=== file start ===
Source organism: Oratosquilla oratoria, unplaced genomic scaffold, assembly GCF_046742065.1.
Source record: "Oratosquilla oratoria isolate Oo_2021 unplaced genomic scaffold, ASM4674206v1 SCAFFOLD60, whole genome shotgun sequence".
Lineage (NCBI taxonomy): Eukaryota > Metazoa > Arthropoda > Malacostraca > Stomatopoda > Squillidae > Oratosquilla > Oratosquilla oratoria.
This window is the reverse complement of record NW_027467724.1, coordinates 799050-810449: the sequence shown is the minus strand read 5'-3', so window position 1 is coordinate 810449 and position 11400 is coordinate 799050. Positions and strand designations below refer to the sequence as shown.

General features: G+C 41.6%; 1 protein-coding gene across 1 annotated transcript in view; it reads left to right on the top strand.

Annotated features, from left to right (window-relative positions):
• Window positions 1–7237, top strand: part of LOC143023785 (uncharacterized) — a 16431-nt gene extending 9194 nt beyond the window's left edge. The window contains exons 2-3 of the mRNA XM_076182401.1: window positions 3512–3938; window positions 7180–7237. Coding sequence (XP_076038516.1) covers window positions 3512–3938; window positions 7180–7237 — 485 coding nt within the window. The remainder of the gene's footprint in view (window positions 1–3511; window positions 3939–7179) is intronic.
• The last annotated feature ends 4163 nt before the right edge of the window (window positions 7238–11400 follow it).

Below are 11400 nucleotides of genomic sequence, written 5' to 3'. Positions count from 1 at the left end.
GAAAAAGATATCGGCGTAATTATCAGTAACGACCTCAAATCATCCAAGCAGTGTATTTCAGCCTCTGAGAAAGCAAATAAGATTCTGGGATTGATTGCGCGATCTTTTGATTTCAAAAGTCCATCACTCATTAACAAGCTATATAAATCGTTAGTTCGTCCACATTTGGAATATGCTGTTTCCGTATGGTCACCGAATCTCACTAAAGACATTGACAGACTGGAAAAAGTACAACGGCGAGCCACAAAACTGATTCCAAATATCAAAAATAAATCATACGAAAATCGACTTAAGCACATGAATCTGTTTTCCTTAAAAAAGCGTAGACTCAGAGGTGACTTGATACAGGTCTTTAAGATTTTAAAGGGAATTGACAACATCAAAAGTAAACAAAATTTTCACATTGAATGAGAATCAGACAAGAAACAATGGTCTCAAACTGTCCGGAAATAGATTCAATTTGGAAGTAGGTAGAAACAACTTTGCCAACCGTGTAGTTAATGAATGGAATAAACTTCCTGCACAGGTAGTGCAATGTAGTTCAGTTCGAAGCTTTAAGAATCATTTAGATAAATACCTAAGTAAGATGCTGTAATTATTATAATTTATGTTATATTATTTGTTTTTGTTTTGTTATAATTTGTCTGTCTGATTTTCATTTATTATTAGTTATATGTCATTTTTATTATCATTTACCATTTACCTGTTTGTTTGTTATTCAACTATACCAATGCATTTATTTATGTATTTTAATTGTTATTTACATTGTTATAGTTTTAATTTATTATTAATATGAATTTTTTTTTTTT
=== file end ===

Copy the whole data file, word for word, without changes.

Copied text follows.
Source organism: Oratosquilla oratoria, unplaced genomic scaffold, assembly GCF_046742065.1.
Source record: "Oratosquilla oratoria isolate Oo_2021 unplaced genomic scaffold, ASM4674206v1 SCAFFOLD60, whole genome shotgun sequence".
Lineage (NCBI taxonomy): Eukaryota > Metazoa > Arthropoda > Malacostraca > Stomatopoda > Squillidae > Oratosquilla > Oratosquilla oratoria.
This window is the reverse complement of record NW_027467724.1, coordinates 799050-810449: the sequence shown is the minus strand read 5'-3', so window position 1 is coordinate 810449 and position 11400 is coordinate 799050. Positions and strand designations below refer to the sequence as shown.

General features: G+C 41.6%; 1 protein-coding gene across 1 annotated transcript in view; it reads left to right on the top strand.

Annotated features, from left to right (window-relative positions):
• Window positions 1–7237, top strand: part of LOC143023785 (uncharacterized) — a 16431-nt gene extending 9194 nt beyond the window's left edge. The window contains exons 2-3 of the mRNA XM_076182401.1: window positions 3512–3938; window positions 7180–7237. Coding sequence (XP_076038516.1) covers window positions 3512–3938; window positions 7180–7237 — 485 coding nt within the window. The remainder of the gene's footprint in view (window positions 1–3511; window positions 3939–7179) is intronic.
• The last annotated feature ends 4163 nt before the right edge of the window (window positions 7238–11400 follow it).

Below are 11400 nucleotides of genomic sequence, written 5' to 3'. Positions count from 1 at the left end.
GAAAAAGATATCGGCGTAATTATCAGTAACGACCTCAAATCATCCAAGCAGTGTATTTCAGCCTCTGAGAAAGCAAATAAGATTCTGGGATTGATTGCGCGATCTTTTGATTTCAAAAGTCCATCACTCATTAACAAGCTATATAAATCGTTAGTTCGTCCACATTTGGAATATGCTGTTTCCGTATGGTCACCGAATCTCACTAAAGACATTGACAGACTGGAAAAAGTACAACGGCGAGCCACAAAACTGATTCCAAATATCAAAAATAAATCATACGAAAATCGACTTAAGCACATGAATCTGTTTTCCTTAAAAAAGCGTAGACTCAGAGGTGACTTGATACAGGTCTTTAAGATTTTAAAGGGAATTGACAACATCAAAAGTAAACAAAATTTTCACATTGAATGAGAATCAGACAAGAAACAATGGTCTCAAACTGTCCGGAAATAGATTCAATTTGGAAGTAGGTAGAAACAACTTTGCCAACCGTGTAGTTAATGAATGGAATAAACTTCCTGCACAGGTAGTGCAATGTAGTTCAGTTCGAAGCTTTAAGAATCATTTAGATAAATACCTAAGTAAGATGCTGTAATTATTATAATTTATGTTATATTATTTGTTTTTGTTTTGTTATAATTTGTCTGTCTGATTTTCATTTATTATTAGTTATATGTCATTTTTATTATCATTTACCATTTACCTGTTTGTTTGTTATTCAACTATACCAATGCATTTATTTATGTATTTTAATTGTTATTTACATTGTTATAGTTTTAATTTATTATTAATATGAATTTTTTTTTTTT